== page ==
Managing our motivation when we are running our own practices

by | Aug 4, 2021

As a transformational life coach, I have a lot of drive to achieve great things in life. I genuinely want to make a difference in people’s lives, and I feel privileged to be part of people’s transformational journey through my work. And I love celebrating that positive impact life coaching offers to many people. However, and like many small start-up businesses, running your own little practice brings many uncertainties and challenges ahead of us. So how do we keep going?

All coaches know that self-actualisation is the ultimate form of motivation and as a life coach we regularly work with people to increase their motivation and guide them through coaching to identify that connection between our own health, wellbeing, and motivation. According to Self-Determination Theory, Ryan & Deci, (1985) the two main types of motivation are extrinsic and intrinsic. While we all tend to use both types of motivation, the balance we strike can be important for our success and health.

When an individual is extrinsically motivated their behaviour is usually externally driven. These external drivers may be money, grades, praise, titles or even fame. This type of motivation can have a role to play in helping us to achieve our aims. However, extrinsic motivation has also been shown to be less effective in ensuring someone completes a challenging task and may even actively undermine the likelihood of completing it.

In contrast, intrinsic motivation is internally driven by an individual interest, passion for or enjoyment in doing something. An intrinsically driven individual will be working towards their own personal goals and achievements and will gain internal meaning and purpose from the task. This approach has been found to be linked to high-quality learning and creativity. This may be due to the focus being primarily on learning and growth, and not on the rewards that may come from the task.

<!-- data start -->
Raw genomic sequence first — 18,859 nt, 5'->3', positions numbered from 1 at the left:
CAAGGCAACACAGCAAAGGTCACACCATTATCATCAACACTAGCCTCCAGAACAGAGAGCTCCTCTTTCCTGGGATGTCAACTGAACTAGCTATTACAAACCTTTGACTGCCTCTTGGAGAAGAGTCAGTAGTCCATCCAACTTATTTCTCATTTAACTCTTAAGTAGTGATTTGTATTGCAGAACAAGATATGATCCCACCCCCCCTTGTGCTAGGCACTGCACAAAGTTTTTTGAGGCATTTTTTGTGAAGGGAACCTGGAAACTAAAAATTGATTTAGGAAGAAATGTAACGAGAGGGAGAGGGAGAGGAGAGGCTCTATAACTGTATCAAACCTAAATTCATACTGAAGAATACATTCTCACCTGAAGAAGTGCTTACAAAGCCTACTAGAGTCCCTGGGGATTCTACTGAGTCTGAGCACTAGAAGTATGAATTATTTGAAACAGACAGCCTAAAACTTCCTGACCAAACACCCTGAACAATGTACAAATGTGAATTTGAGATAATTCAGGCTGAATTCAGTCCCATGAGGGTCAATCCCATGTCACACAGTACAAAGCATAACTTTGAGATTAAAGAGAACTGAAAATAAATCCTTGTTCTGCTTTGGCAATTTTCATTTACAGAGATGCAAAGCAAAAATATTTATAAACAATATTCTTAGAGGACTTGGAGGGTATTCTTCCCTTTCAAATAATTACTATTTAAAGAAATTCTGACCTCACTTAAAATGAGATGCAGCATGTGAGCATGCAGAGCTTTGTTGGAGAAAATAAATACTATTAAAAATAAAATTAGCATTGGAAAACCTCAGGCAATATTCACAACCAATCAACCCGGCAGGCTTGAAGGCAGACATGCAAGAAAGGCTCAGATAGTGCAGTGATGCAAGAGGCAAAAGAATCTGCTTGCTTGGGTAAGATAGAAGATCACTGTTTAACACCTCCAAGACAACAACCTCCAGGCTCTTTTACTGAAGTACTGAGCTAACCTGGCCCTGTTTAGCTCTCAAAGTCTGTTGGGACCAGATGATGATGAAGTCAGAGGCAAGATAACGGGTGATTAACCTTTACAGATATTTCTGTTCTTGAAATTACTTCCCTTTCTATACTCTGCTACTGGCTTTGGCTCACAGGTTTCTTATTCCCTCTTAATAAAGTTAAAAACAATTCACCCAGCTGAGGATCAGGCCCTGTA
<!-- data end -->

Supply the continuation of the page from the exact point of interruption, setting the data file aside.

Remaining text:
This is not to say that extrinsic motivation is always wrong or harmful – it can sometimes help us to complete tasks that we find dull, unnecessary, or frustrating. The two different types of motivation have functional differences, and both have an importance in completing tasks. However, if you are more intrinsically motivated by your goals, you are likely to experience greater creativity and a higher quality of learning.

As humans, we like to seek a meaning in the activities we do, and some research has focused on how we conceptualise, create and search for meaning in our activities. It has been suggested that finding personal significant meaning in an activity can contribute to a positive experience and positive wellbeing. Research has developed from the 1980’s on how meaningful long-term goals can contribute to long term positive wellbeing. The link between wellbeing and goals has been found to be important, without goals life would lack structure and purpose.

Therefore,I am now paying more attention to the balance of my motivation and trying to find my personal meaning and intrinsic motivation in what I am doing. When I experience a moment during my work, when I am unsure of why I am doing it – I go back to why I started coaching in the first place and try to reconnect with those things that give me intrinsic motivation.